Impacts of leaf litter diversity and root resources on microorganisms and microarthropods (Acari, Collembola) during early stages of decomposition in tropical montane rainforest ecosystems
von Laura Margarita Sánchez Galindo
Datum der mündl. Prüfung:2021-02-18
Betreuer:Prof. Dr. Stefan Scheu
Gutachter:Prof. Dr. Stefan Scheu
Gutachter:Prof. Dr. Bleidorn Christoph
EnglischSoil organisms influence organic matter turnover and nutrient cycling via processing of organic matter entering the soil as litter and root-derived resources. Plant species differ enormously in the quality and quantity of litter and roots that they produce, and this diversity strongly modifies decomposition of litter by decomposer organisms. Higher plant diversity is generally assumed to improve habitat conditions and availability of resources, thereby improving the abundance and activity of decomposer organisms. Tropical Andean montane rainforest ecosystems harbor an exceptional diversity of plant and animal species. However, little is known on how the huge diversity of plants and root resources affect the activity of soil communities and the overall decomposition rates, particularly during early stages of decomposition. This thesis aims to contribute to our understanding of the effects of leaf litter diversity and root resources on microorganisms and decomposer microarthropods during the early stages of litter decomposition in Andean tropical montane rainforest ecosystems. The studies were performed as field experiments at 2000 m (Chapter 2 and 4) and along an altitudinal gradient from 1000 to 2000 to 3000 m (Chapter 3) in a tropical montane rainforest in Southern Ecuador. Chapter 2 investigates the effect of leaf litter diversity and identity on microbial functions and microarthropod abundance. The results suggest that decomposition and microbial parameters in litter vary with litter diversity as well as litter identity, while microarthropods respond only to litter identity. The results show that higher levels of diversity detrimentally affect soil microbial biomass and result in a decline in litter decomposition. Further, the results indicate that the differential response of soil biota was mostly due to differences in the initial chemical composition of litter species. However, the results also highlight the importance of leaf litter physical traits, particularly on the abundance of decomposer invertebrates. Overall, the results indicate that litter species identity functions as major driver of the abundance and activity of soil organisms and thereby exerts distinct effects on ecosystem processes such as decomposition and nutrient mobilization. Chapter 3 investigates the contribution of soil microbes and decomposer microarthropods to the decomposition of leaf and root litter along an altitudinal gradient of the studied tropical rainforests. The results suggest that the decomposition of both leaf and root litter in montane rainforests is mainly due to microorganisms, whereas the effect of microarthropods is minor along the altitudinal gradient. However, at higher altitudes soil microarthropods accelerate the decomposition of low-quality litter, such as root litter. Further, the study suggests that the abundance of microorganisms as food is of minor importance in structuring decomposer microarthropod communities, underscoring the role of litter quality. Overall, our findings highlight that resource quality or local interspecific variation in litter quality has stronger effects on decomposer organisms regardless climatic variations associated to altitude, at least during early stages of decomposition. Chapter 4 investigates the response of arbuscular mycorrhizal (AM) fungi, microorganisms and microarthropods to the rotation of hyphal-ingrowth cores, defaunation and nitrogen addition. The results suggest that in the study site AM fungi are closely associated with living roots and do not form extensive extraradical hyphae that can be cut by rotation of the cores. Nonetheless, the results suggest that on top of the litter layer, AM fungi likely compete with saprotrophic microorganisms for litter-derived resources, with mycorrhizal fungi suppressing the activity of saprotrophic microorganisms. While in the soil layer interactions of mycorrhizal fungi with other soil biota are restricted to the close vicinity of roots. Nitrogen addition increased the quality of litter material produced by plants and beneficially affected microbial activity, highlighting that decomposition processes in the studied montane rainforests are strongly limited by nutrient availability and microorganisms in these forests even respond to moderate increase in nitrogen. The results also document a restricted recovery of microorganisms and microarthropods after defaunation of the rotated cores, highlighting the importance of root-derived resources for fueling soil food webs. Chapter 5 presents a discussion and conclusions on the contribution of the research chapters to the overall state of knowledge. Generally, the results of this thesis suggest that during early stages of decomposition the abundance, diversity and activity of soil organisms are strongly associated with the quality and availability of the litter resources. Overall, the results suggest that decomposition processes in montane rainforests at early stages are mainly driven by microorganisms, whereas the contribution of microarthropods is of minor importance. Further, the results also highlight the importance of root-derived resources for fueling soil microarthropod abundance during early stages of decomposition. In addition, the results point to AM fungi as an important player for determining the abundance and activity of microbial communities during early stages of decomposition in tropical montane rainforests.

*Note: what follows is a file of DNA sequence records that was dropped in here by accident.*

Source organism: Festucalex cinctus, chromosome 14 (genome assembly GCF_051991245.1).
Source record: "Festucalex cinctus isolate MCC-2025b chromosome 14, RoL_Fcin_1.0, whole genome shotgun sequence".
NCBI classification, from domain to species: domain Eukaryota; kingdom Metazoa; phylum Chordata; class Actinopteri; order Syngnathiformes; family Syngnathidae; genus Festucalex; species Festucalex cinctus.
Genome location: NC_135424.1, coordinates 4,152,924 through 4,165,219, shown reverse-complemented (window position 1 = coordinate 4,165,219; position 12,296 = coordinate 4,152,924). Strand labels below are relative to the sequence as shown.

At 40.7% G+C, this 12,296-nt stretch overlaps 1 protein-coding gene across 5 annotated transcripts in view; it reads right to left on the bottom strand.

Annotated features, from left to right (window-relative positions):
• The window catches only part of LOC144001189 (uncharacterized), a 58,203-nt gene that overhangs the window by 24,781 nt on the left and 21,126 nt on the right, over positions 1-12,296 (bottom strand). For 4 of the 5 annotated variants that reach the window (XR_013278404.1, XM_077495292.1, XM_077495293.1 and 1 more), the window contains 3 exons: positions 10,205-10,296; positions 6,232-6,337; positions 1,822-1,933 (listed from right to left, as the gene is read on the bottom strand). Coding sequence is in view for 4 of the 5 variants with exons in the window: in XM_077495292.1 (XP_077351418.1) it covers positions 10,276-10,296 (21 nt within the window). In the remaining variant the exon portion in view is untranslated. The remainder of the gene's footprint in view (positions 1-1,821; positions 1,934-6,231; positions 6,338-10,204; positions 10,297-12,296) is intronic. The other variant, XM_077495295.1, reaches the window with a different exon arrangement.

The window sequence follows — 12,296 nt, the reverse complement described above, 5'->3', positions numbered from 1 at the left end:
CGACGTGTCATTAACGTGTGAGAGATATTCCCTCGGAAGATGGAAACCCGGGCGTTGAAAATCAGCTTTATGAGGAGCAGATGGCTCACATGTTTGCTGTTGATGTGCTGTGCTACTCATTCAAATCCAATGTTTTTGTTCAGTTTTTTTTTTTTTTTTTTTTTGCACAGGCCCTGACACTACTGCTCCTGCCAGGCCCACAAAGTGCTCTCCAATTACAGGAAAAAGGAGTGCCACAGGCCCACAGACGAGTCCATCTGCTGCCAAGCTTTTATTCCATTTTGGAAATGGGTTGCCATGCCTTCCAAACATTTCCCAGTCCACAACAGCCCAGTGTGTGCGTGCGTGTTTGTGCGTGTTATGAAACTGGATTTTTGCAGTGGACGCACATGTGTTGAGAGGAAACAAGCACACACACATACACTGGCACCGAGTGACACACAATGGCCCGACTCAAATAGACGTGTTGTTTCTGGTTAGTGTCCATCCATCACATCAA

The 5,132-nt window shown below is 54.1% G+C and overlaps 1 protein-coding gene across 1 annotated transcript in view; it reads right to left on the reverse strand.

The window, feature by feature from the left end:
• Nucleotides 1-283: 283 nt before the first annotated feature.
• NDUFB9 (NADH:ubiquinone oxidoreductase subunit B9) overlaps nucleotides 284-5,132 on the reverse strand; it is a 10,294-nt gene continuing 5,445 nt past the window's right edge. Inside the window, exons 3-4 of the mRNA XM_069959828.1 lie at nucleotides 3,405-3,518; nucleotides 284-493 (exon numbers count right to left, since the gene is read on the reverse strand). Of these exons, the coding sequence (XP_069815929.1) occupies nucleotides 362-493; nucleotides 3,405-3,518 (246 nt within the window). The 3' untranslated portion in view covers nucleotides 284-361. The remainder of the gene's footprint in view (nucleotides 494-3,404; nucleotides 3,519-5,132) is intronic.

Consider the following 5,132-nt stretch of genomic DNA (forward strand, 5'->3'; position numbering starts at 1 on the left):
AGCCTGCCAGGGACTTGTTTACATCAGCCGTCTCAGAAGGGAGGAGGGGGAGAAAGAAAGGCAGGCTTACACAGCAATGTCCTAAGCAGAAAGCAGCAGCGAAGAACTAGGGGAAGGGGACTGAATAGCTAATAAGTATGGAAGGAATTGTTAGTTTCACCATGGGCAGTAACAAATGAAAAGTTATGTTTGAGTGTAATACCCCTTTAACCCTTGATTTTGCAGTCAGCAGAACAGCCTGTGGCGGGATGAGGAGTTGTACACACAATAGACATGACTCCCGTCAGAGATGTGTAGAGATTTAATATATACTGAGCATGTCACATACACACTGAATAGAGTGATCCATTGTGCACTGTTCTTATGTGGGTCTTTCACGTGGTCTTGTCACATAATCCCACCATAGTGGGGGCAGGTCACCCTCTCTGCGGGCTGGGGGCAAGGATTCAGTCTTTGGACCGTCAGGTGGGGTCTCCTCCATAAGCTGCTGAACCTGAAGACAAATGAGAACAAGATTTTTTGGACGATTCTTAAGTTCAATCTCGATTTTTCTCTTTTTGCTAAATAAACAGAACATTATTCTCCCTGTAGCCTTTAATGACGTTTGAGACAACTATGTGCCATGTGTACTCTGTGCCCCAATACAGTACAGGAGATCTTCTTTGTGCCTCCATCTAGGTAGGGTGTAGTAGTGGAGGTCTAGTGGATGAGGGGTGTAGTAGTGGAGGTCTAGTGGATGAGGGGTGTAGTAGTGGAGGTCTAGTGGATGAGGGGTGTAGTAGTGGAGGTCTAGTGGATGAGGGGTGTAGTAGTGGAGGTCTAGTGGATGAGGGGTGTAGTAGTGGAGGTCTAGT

Keywords: Litter decomposition; Decomposer microarthropods; Litter diversity; Root-derived resources; Microorganisms; Tropical montane rainforests